Thursday, March 4, 2010

Swirling Thoughts #121 - organization 101

Collections is an art form (or “boost your receivables – send kids”)
On the first of each month Rosie is escorted home by one of the children of the woman who runs her saharon (after-school program). They will gently remind me it’s the beginning of the new month and I will trip over myself running for my checkbook.

Chekim (checks – as in, ‘when my husband is not here, I seem to write a lot of checks – if I can remember where I put the checkbook’)
צ 'קים In Hebrew – that apostrophe (a chupchik) lets the tzadik (normally a ‘tz’ sound) sound like a ‘ch’ (as in choo choo). This I learned in ulpan along with a whole host of banking terminology. There was probably an implied message in the lesson– something along the lines of: plan to spend lots of time in the bank – but it didn’t register.

The first time our checks ran out I asked Bob, who do we call to get more checks?
No one.
We have to go to the bank to order more checks.
That’s strange.

And so I went. To the next town over. The bank is located in the mercaz (center) which is a beautiful and centrally located little courtyard which you can’t see from the street. I sent Becky and Rosie to play in the park and I went in to order chekim.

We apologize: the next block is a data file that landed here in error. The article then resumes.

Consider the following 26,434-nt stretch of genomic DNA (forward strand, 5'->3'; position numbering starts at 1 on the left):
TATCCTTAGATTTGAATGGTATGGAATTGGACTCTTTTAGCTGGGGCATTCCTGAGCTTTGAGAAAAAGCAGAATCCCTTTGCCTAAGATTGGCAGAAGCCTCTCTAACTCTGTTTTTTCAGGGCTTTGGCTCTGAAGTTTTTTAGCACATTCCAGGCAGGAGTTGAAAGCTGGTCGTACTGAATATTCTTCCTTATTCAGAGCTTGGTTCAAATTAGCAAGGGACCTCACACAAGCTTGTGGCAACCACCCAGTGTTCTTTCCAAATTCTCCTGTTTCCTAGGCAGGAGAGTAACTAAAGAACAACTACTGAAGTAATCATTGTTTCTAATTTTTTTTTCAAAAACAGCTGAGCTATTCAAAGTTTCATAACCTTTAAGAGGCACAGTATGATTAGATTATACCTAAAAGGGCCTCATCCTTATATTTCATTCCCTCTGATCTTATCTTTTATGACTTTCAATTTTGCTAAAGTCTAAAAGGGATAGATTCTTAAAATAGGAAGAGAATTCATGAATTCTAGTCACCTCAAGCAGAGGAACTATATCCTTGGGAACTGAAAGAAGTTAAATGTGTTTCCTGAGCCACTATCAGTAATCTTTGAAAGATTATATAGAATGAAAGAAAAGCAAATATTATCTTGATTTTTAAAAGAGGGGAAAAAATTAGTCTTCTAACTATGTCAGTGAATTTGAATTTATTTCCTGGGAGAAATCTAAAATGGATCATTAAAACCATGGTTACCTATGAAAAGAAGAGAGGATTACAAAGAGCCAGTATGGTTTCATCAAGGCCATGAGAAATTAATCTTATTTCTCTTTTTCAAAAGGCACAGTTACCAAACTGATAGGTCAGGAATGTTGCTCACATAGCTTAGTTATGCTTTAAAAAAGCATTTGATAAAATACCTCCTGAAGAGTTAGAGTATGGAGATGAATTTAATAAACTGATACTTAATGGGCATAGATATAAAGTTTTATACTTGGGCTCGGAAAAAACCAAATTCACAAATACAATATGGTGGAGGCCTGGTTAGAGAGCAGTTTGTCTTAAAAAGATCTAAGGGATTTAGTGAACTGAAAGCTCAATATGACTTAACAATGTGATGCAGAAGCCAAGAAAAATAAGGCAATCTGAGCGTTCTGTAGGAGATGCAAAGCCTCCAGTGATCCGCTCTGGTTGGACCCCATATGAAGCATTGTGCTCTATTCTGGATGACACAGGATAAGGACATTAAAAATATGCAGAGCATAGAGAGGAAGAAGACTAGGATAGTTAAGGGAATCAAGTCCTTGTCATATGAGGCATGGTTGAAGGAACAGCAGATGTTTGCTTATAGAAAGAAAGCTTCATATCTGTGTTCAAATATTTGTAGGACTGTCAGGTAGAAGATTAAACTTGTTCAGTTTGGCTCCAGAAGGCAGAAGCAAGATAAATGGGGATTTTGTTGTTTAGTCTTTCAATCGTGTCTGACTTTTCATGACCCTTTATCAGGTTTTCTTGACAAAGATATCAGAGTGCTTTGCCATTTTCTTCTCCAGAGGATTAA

A few weeks later I told Bob we should really pick up our mail – probably our box of checks is taking up the whole post box. Except that he had just gotten the mail. No checks.
Maybe they got lost in the mail?
Maybe we should call the bank to see when they were sent out.
Maybe we should just go back to the bank.

And so Bob went.
What took you so long?
Your checkim have been sitting here in the bank for weeks.

Man jobs
Bob left me with a few tasks this week. One was to fix the car (a minor transmission fluid leak). Another was to get the lights working. Still another was to get the motorized backdoor triss fixed. What he didn’t leave me were checkim. I take that back. He left me one. I used it to pay the car guy.

There was a pithy email exchange this afternoon along the lines of ‘why did you not procure more checks?’ and the response ‘when I took the checkbook out of your junk drawer it was all crumpled up – it felt like it had a lot of checks.’

As I searched for a clever comeback there was a knock at my door. Rosie. And a little Israeli boy not much bigger than Rosie. Speaking just one word of English.


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